Market Talk with Piranha is currently moving to its new home at chrisperruna.com. The new site is up and running but many of the posts need editing as the images and stock charts did not transfer successfully (thanks blogger). I will post all new entries to both blogs – Thank you for your patience while I make this change!

Monday, June 05, 2006

Reversing Peter Lynch’s Thinking

I have wanted to write about this topic for many months but finally hit my boiling point after my experiences this weekend at the Home Depot. Peter Lynch likes to buy what he knows and what he uses (whether it is a specific hotel or new product). He once bought thousands of shares in a new hotel chain based on the great service, cleanliness and positive atmosphere he experienced while on business trips. The trade was very successful and his method was duplicated time and time again. I don’t trade like this but I wish I could reverse his thinking and short the hell of Home Depot (HD). I can’t tell you how many times I have walked into that place in a good mood but left angry based on the lack of help, professionalism and knowledge that these employees exude.

These big box stores have taken over the nation and we have lost the smaller, independent local stores that actually housed knowledgeable individuals that could help you with almost anything pertaining to their products or your own project. I specifically target Home Depot because it is 5 minutes from my house and I go there on a weekly or bi-weekly basis (forced to go since I don’t feel like driving 30 minutes to the closest local hardware store). Remember, I live in NJ, home to every chain store in America. It is bad enough that many of their employees don’t know much about the actual “how-to” to most projects but I can’t understand why they don’t even know where most of their products are located throughout the store. I don’t want to stereotype every Home Depot employee but the knowledgeable employees are few and far between.

A place like Home Depot stays in business due to the advantages they have when pricing items but I am willing to pay more to go to a place that can help answer some questions. My only problem with going to the small time hardware store is my time – I value my time and I don’t want to waste it driving in traffic for a round trip of one hour. The more I think about it, the more I figure it may be worth my time to only go to the small store when I have questions and only step into Home Depot when I know what I want and don’t have any questions. I may still have a problem because the employees might not know where the products are located so I will have to go on the usual scavenger hunt to find what I need.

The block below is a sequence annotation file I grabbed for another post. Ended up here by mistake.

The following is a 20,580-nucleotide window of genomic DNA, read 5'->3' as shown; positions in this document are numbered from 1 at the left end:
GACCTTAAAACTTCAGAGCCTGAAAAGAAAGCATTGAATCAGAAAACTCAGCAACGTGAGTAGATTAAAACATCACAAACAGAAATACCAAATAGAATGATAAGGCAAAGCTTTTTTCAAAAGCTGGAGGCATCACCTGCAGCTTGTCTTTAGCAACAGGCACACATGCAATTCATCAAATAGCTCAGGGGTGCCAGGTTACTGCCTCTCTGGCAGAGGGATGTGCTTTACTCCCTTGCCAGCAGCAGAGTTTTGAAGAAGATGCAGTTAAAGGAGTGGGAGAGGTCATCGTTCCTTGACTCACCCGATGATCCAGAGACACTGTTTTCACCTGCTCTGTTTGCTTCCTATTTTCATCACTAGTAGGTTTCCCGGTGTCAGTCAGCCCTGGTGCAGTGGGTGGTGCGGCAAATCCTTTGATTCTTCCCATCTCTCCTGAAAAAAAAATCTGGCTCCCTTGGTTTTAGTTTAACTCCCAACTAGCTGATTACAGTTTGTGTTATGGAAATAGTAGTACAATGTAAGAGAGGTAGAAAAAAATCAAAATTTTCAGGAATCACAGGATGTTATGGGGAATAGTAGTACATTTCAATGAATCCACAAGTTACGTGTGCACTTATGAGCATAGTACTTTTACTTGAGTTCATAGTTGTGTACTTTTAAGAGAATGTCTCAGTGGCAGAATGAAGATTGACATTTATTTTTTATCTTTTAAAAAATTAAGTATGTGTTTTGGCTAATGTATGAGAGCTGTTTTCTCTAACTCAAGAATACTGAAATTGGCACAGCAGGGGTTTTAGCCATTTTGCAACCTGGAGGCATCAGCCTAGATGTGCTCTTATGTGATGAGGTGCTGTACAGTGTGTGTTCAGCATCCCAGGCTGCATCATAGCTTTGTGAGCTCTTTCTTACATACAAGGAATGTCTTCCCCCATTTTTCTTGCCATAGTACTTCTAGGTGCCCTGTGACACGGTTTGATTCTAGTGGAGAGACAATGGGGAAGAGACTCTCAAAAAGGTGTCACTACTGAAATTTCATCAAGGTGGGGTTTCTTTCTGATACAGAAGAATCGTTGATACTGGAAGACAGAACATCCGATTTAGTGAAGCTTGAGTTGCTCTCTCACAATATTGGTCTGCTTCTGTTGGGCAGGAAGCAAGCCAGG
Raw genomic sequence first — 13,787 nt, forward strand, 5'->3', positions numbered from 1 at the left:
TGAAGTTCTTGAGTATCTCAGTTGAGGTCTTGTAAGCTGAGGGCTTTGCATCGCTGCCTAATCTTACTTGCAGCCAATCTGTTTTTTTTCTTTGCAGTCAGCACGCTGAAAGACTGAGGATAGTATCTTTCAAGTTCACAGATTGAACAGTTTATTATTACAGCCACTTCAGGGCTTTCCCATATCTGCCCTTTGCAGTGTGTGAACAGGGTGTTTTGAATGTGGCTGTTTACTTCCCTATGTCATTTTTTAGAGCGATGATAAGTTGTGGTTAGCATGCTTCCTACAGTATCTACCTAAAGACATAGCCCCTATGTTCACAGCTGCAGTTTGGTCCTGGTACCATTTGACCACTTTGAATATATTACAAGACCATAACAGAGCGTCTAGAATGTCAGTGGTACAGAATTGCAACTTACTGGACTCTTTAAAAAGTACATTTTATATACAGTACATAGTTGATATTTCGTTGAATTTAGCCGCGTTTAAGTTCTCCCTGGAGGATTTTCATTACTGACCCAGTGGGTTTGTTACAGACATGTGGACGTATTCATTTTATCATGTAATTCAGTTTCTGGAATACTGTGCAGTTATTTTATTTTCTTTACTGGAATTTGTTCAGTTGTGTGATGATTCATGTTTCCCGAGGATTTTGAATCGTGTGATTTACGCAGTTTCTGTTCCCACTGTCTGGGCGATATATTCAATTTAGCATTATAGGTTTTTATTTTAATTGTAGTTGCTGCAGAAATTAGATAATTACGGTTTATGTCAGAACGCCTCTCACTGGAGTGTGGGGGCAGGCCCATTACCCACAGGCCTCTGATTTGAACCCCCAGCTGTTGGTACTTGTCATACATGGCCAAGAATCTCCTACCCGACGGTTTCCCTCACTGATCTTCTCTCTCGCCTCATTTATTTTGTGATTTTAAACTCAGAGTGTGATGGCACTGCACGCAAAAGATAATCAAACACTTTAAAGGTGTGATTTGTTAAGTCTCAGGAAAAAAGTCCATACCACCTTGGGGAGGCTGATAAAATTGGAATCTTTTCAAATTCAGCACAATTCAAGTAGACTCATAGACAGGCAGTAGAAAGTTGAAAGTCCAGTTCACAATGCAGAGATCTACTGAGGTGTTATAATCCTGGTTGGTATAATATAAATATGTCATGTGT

Best Buy has the same problems when it comes to electronics but they have responded to some degree by integrating the Geek Squad to help with computers. I bought my most recent flat screen television at PC Richards based on the extensive knowledge of the salesman. Everything he said was right on cue and he helped us in many ways and allowed us to make an educated decision on which television would suit our needs best. For example: before meeting this guy, I didn’t know the difference between HDMI and component cables and how they affect the image and sound of the unit. Do you know how pissed-off I would be if I bought a system without HDMI technology. I don’t like “pushy” salespeople but I sometimes prefer them because they study the products they sell since it is directly related to their bottom line. Without commissions, they don’t get paid so their knowledge and customer satisfaction goes a long way. Many Home Depot employees could care less and I make this statement based on the fact that I have witnesses several of them using cell phones during work which I know is against their policies.

Now that I am done ranting, I tie this all together with the fact that Home Depot just signaled a descending triple bottom breakdown on the point and figure chart (a short term signal for a short position). If this was the old days and I was a major player, I would aim to take this stock down by gathering together a shorting pool. If investing was this simple, a kid would know what stocks to buy and what stocks to short (based on my life experiences at Home Depot, they should be out of business by now).

Piranha

2 Comments:

At 5:19 PM, Blogger mike said...

I can appreciate your comments.

About 2 months ago I went in looking to buy an area rug. Went through and found one that I liked and it said "in stock" but I didn't see it and there were a bunch on the shelves I couldn't reach. Customer service made me wait a long time (maybe 30 minutes) trying to page someone to help. I finally said get me a manager so I can tell them why you are losing a sale.

Someone finally came up (after trying to get out of it on the phone), took me over to the rack, looked around and said "we must be out of stock".

No apologies, no I'm sorry, no nothing. My last 10 trips have been to Lowes.

 
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